We need to re-imagine options for long-term living
|A sign outside Cambridge Rehabilitation and Nursing Center in Cambridge. (Photo by Shira Schoenberg)|
THE HIGH RATES of COVID-19 infections and deaths among residents of skilled nursing facilities, nursing homes, and rest homes in Massachusetts and the nation laid bare the urgent need for significant improvements in infection prevention. If, after the coronavirus pandemic subsides, there is even a market for nursing home beds, lawmakers and state regulators need to overhaul the standards for licensure and inspection of such facilities.
According to the American Association of Retired People, “more than 16,000 nursing home residents and staff have died from COVID-19, representing roughly a quarter of the nation’s known coronavirus deaths. While dire, this figure is an undercount, experts warn, because not all states are publicly reporting data yet. In some states, more than half of coronavirus deaths have come in nursing homes.”
In Massachusetts, 62 percent of coronavirus deaths have come in nursing homes.
Reimbursements to long-term care providers were inadequate even before COVID-19. Even the most dedicated workers are unlikely to invest time and energy in infection prevention if they are not able to earn a living wage, if testing is insufficient, and if workers are not provided with essential PPE – masks, gowns, gloves, face shields, etc.
In my years as a health care legislator, I never met a senior citizen who wanted to go to a nursing home. With the trail of death flowing from nursing homes during the COVID-19 pandemic, will any senior, or their family, willingly choose this future for themselves or their loved one?
Compare the rate of COVID-19-related nursing home deaths in the United States to the rate in Hong Kong – a much shorter distance to the suspected source of the pandemic than Boston or Worcester.
According to an article in The Guardian, Hong Kong has recorded zero deaths in care homes from COVID-19 by employing strict infection control measures that were ignored in the United Kingd0m, where the death toll in English and Welsh care homes reached almost 15,000.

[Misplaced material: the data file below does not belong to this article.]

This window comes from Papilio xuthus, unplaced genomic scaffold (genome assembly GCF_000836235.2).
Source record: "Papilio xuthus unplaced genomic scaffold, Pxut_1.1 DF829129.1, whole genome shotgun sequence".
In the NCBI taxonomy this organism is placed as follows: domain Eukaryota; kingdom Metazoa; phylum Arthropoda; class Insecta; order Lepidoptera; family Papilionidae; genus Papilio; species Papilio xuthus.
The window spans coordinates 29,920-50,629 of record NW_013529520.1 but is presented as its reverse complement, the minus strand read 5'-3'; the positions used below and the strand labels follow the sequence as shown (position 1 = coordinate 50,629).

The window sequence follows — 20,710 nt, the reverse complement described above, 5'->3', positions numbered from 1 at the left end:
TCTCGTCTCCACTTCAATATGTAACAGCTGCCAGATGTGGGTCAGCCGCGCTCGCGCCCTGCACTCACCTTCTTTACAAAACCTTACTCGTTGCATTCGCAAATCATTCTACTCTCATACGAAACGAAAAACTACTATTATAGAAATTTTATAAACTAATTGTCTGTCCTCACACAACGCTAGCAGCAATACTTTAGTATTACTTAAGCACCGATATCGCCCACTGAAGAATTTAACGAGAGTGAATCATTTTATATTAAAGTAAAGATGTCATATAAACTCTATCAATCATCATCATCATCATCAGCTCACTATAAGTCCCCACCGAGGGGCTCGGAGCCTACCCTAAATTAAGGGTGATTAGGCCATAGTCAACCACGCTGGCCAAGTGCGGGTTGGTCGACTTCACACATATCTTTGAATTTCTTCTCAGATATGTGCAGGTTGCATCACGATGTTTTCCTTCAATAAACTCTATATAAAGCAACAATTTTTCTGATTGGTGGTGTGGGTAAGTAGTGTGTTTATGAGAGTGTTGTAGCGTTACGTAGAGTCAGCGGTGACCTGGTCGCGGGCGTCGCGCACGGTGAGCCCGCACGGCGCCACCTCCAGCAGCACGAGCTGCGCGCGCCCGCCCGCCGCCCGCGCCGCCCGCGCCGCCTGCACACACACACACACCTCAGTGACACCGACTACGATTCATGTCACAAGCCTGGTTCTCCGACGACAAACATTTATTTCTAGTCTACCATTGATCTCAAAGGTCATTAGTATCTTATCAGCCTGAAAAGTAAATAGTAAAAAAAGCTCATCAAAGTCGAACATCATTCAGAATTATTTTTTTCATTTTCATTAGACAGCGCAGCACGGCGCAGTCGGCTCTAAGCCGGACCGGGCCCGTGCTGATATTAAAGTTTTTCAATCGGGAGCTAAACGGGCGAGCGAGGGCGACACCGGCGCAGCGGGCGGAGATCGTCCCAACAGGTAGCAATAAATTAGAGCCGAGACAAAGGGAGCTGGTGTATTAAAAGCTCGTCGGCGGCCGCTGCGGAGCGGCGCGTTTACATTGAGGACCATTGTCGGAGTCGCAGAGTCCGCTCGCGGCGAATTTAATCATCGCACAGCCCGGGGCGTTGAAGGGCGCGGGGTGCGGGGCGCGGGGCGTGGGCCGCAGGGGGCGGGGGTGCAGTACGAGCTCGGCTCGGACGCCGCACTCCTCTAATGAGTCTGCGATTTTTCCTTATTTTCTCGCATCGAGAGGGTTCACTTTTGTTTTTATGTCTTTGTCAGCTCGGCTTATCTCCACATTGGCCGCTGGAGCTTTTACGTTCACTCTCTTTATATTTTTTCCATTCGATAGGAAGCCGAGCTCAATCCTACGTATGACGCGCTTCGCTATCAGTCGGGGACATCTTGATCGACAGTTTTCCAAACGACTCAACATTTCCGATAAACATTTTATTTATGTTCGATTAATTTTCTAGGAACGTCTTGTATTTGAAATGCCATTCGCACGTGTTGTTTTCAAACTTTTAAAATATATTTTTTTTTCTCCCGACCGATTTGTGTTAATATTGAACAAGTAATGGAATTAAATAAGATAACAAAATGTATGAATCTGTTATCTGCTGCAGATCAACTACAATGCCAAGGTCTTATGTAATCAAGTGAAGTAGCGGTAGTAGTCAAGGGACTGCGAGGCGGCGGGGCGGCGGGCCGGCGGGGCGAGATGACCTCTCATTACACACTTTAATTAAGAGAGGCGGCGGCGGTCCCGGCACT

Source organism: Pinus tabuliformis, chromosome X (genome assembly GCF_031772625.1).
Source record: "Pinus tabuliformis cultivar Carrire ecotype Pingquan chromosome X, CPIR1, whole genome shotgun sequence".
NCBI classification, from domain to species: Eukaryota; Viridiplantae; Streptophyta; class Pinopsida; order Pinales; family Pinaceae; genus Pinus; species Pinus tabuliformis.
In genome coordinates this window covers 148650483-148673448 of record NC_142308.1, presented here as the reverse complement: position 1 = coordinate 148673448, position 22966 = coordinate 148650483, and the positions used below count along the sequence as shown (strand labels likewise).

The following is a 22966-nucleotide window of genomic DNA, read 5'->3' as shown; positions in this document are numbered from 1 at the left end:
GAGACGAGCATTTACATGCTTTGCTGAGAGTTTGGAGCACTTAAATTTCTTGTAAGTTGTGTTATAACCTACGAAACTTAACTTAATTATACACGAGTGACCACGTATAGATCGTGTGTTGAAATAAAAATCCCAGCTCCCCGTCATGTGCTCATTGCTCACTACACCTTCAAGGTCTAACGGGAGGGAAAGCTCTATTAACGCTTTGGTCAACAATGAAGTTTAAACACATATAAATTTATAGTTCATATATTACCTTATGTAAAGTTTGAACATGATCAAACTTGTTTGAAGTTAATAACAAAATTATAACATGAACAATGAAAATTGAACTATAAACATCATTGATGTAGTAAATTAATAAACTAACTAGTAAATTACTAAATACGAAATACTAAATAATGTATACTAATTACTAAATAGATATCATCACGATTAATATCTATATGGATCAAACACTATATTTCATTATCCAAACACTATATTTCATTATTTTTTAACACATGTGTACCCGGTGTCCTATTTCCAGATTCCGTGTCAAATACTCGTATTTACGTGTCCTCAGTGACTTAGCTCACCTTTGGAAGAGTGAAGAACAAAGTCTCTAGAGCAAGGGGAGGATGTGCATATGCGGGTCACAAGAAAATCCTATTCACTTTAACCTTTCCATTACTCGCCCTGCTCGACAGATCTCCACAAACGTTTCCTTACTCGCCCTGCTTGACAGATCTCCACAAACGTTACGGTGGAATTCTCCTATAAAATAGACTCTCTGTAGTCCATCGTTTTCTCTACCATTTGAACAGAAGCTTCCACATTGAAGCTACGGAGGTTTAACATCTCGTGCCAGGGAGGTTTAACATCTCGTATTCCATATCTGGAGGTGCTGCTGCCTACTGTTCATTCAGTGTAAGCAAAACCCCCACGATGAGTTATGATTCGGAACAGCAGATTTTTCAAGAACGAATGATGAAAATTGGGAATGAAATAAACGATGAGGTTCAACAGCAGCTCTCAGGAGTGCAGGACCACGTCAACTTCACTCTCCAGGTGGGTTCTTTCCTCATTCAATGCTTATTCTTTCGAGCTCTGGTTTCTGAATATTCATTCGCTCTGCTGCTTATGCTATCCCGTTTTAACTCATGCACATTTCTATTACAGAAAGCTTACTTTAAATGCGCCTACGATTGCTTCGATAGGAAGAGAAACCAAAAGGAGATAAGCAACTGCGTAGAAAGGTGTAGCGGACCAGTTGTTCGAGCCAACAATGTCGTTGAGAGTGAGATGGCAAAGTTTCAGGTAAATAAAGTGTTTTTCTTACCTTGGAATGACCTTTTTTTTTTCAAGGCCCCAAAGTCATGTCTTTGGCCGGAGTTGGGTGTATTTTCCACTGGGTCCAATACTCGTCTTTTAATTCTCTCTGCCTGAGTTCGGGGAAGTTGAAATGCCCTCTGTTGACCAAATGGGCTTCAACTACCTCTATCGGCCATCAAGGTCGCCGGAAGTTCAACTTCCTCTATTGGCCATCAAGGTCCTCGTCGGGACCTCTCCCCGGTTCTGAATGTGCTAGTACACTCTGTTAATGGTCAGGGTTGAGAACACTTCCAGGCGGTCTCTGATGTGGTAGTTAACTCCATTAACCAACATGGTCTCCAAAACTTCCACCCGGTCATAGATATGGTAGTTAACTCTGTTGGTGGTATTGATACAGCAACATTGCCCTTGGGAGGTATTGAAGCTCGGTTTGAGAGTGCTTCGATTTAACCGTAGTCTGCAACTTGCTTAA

Massachusetts, and probably most other states, need to re-imagine the options available for long-term living and the best use of taxpayer funding to benefit nursing home-eligible residents and for attracting the most caring, competent staff.
The Department of Geriatric Medicine at the University of Massachusetts Medical School needs to be directed and funded sufficiently to make caring for seniors more attractive for new professionals. UMass Boston’s Gerontology Institute and Center for Social and Demographic Research on Aging should be funded sufficiently to support a comprehensive study of aging in Massachusetts. Finally, the Executive Office of Health and Human Services needs to prioritize infection prevention in long-term care, including hiring enough trained inspectors to enforce the most rigorous regulatory environment regarding infection prevention.
There are powerful financial and political interests who will resist these changes, but we owe it to the many precious seniors who died, and certainly to those who remain, to fix the system of long-term care.
Richard T. Moore is a former member of the Massachusetts Senate, and served as the first Senate chair of the Legislature’s Committee on Health Care Financing. He was the lead Senate negotiator for the landmark Massachusetts Health Care Reform Law 2006 and the Health Care Cost Containment Law of 2012.
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Turning nursing homes around won’t be easy